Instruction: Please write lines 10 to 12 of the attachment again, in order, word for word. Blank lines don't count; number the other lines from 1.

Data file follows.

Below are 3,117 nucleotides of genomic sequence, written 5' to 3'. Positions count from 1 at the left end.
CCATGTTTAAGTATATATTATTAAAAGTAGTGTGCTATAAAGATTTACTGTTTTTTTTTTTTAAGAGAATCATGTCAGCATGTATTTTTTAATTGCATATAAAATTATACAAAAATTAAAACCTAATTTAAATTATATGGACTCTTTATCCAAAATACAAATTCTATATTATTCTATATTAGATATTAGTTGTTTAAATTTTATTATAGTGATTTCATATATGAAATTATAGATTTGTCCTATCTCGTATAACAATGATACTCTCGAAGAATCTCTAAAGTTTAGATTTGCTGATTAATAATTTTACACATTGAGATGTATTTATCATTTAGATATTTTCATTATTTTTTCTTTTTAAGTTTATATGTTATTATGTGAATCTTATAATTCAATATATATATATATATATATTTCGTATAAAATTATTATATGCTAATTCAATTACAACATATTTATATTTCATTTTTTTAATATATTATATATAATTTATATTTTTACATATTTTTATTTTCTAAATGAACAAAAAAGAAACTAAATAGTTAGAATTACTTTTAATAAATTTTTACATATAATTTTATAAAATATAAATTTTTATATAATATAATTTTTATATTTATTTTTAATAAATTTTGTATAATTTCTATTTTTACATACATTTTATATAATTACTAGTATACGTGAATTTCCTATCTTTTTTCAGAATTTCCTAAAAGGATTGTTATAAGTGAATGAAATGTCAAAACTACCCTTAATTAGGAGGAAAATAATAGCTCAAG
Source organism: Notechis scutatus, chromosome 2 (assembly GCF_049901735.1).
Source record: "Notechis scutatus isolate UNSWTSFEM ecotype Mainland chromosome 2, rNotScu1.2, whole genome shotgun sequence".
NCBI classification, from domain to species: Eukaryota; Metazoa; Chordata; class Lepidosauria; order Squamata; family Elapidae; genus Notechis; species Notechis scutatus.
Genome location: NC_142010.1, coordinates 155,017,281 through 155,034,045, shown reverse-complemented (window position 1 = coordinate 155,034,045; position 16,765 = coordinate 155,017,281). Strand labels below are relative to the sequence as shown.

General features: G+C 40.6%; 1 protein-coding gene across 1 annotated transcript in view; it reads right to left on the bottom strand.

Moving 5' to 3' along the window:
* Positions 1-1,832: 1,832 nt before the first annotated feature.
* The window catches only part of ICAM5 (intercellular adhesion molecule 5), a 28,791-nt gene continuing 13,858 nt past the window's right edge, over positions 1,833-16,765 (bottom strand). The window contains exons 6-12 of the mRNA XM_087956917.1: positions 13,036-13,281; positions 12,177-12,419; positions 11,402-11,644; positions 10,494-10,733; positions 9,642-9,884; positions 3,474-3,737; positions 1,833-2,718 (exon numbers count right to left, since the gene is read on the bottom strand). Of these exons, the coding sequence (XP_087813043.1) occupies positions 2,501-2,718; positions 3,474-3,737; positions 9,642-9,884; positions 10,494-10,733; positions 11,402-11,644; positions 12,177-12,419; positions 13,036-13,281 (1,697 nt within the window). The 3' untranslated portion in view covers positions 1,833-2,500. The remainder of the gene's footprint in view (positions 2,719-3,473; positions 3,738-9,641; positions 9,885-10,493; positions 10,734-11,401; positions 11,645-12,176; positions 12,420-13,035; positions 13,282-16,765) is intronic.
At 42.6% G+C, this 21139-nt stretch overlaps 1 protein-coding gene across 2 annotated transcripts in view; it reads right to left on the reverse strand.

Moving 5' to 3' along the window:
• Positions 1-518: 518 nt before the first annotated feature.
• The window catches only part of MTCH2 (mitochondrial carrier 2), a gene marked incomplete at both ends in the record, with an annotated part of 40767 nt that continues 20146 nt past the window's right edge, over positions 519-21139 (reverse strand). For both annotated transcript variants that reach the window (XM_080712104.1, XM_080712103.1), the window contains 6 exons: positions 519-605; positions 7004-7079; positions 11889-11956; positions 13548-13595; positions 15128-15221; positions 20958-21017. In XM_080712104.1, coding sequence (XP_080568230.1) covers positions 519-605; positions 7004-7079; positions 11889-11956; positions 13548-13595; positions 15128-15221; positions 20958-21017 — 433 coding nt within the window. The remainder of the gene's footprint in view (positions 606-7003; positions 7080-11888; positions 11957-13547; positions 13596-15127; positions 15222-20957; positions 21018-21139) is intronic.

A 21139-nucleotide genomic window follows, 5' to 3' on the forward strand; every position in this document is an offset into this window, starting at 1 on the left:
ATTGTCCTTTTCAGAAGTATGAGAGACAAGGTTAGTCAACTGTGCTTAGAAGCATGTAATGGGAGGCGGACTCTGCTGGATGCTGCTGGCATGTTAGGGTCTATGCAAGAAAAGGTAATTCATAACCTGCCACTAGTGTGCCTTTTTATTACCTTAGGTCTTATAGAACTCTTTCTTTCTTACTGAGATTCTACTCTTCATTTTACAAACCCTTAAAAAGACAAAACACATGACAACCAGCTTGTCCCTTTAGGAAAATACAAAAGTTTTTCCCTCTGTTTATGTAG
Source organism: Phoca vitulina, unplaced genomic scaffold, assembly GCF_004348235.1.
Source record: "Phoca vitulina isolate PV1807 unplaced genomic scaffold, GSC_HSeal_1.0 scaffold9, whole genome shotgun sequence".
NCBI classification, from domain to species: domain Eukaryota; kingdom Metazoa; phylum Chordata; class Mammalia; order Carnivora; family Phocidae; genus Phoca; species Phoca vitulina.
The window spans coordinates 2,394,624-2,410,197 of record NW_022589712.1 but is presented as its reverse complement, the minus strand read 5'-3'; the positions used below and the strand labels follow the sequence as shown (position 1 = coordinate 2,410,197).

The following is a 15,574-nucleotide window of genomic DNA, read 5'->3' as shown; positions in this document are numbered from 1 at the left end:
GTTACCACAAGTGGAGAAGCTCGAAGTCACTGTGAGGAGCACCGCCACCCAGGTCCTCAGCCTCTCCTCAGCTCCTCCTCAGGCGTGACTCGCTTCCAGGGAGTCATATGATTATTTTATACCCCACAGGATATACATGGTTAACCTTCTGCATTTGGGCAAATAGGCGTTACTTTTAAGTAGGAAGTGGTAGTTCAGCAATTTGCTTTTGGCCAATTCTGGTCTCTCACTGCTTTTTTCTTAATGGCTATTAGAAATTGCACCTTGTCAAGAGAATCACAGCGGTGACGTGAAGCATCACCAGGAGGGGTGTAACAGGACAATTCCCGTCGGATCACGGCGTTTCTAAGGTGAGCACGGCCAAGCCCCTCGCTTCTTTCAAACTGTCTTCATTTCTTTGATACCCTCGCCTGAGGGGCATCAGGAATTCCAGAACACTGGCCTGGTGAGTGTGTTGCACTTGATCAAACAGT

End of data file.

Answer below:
* The window catches only part of ICAM5 (intercellular adhesion molecule 5), a 28,791-nt gene continuing 13,858 nt past the window's right edge, over positions 1,833-16,765 (bottom strand). The window contains exons 6-12 of the mRNA XM_087956917.1: positions 13,036-13,281; positions 12,177-12,419; positions 11,402-11,644; positions 10,494-10,733; positions 9,642-9,884; positions 3,474-3,737; positions 1,833-2,718 (exon numbers count right to left, since the gene is read on the bottom strand). Of these exons, the coding sequence (XP_087813043.1) occupies positions 2,501-2,718; positions 3,474-3,737; positions 9,642-9,884; positions 10,494-10,733; positions 11,402-11,644; positions 12,177-12,419; positions 13,036-13,281 (1,697 nt within the window). The 3' untranslated portion in view covers positions 1,833-2,500. The remainder of the gene's footprint in view (positions 2,719-3,473; positions 3,738-9,641; positions 9,885-10,493; positions 10,734-11,401; positions 11,645-12,176; positions 12,420-13,035; positions 13,282-16,765) is intronic.
At 42.6% G+C, this 21139-nt stretch overlaps 1 protein-coding gene across 2 annotated transcripts in view; it reads right to left on the reverse strand.

Moving 5' to 3' along the window: